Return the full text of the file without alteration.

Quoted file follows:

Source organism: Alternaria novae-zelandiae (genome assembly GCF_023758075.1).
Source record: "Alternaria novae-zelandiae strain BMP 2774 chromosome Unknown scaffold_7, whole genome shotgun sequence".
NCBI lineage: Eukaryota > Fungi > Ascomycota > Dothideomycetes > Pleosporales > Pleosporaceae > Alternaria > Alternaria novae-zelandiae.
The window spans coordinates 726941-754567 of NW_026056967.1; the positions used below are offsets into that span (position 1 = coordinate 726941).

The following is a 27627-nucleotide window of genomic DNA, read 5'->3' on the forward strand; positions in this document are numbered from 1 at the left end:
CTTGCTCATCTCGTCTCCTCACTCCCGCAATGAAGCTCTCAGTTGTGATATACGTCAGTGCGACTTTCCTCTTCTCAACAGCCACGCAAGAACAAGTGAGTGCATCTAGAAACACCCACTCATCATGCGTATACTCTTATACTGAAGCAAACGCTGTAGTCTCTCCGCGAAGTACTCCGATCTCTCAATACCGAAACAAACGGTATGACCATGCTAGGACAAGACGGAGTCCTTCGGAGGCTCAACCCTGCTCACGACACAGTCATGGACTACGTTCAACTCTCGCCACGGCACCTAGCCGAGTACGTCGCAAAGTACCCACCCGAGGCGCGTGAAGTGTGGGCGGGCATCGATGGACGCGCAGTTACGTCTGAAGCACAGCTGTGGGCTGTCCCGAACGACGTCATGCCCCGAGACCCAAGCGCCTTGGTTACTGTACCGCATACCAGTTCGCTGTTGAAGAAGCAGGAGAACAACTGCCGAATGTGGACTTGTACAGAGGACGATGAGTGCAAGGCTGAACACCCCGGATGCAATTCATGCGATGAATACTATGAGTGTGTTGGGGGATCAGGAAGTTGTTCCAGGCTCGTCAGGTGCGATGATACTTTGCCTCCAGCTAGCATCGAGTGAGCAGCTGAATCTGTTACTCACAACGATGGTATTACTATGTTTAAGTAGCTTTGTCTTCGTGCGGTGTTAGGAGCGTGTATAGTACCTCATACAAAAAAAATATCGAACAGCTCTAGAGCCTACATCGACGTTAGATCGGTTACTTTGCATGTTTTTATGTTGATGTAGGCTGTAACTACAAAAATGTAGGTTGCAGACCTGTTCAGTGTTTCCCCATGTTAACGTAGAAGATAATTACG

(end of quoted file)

Source organism: Alternaria novae-zelandiae (genome assembly GCF_023758075.1).
Source record: "Alternaria novae-zelandiae strain BMP 2774 chromosome Unknown scaffold_7, whole genome shotgun sequence".
NCBI lineage: Eukaryota > Fungi > Ascomycota > Dothideomycetes > Pleosporales > Pleosporaceae > Alternaria > Alternaria novae-zelandiae.
The window spans coordinates 726941-754567 of NW_026056967.1; the positions used below are offsets into that span (position 1 = coordinate 726941).

The following is a 27627-nucleotide window of genomic DNA, read 5'->3' on the forward strand; positions in this document are numbered from 1 at the left end:
CTTGCTCATCTCGTCTCCTCACTCCCGCAATGAAGCTCTCAGTTGTGATATACGTCAGTGCGACTTTCCTCTTCTCAACAGCCACGCAAGAACAAGTGAGTGCATCTAGAAACACCCACTCATCATGCGTATACTCTTATACTGAAGCAAACGCTGTAGTCTCTCCGCGAAGTACTCCGATCTCTCAATACCGAAACAAACGGTATGACCATGCTAGGACAAGACGGAGTCCTTCGGAGGCTCAACCCTGCTCACGACACAGTCATGGACTACGTTCAACTCTCGCCACGGCACCTAGCCGAGTACGTCGCAAAGTACCCACCCGAGGCGCGTGAAGTGTGGGCGGGCATCGATGGACGCGCAGTTACGTCTGAAGCACAGCTGTGGGCTGTCCCGAACGACGTCATGCCCCGAGACCCAAGCGCCTTGGTTACTGTACCGCATACCAGTTCGCTGTTGAAGAAGCAGGAGAACAACTGCCGAATGTGGACTTGTACAGAGGACGATGAGTGCAAGGCTGAACACCCCGGATGCAATTCATGCGATGAATACTATGAGTGTGTTGGGGGATCAGGAAGTTGTTCCAGGCTCGTCAGGTGCGATGATACTTTGCCTCCAGCTAGCATCGAGTGAGCAGCTGAATCTGTTACTCACAACGATGGTATTACTATGTTTAAGTAGCTTTGTCTTCGTGCGGTGTTAGGAGCGTGTATAGTACCTCATACAAAAAAAATATCGAACAGCTCTAGAGCCTACATCGACGTTAGATCGGTTACTTTGCATGTTTTTATGTTGATGTAGGCTGTAACTACAAAAATGTAGGTTGCAGACCTGTTCAGTGTTTCCCCATGTTAACGTAGAAGATAATTACG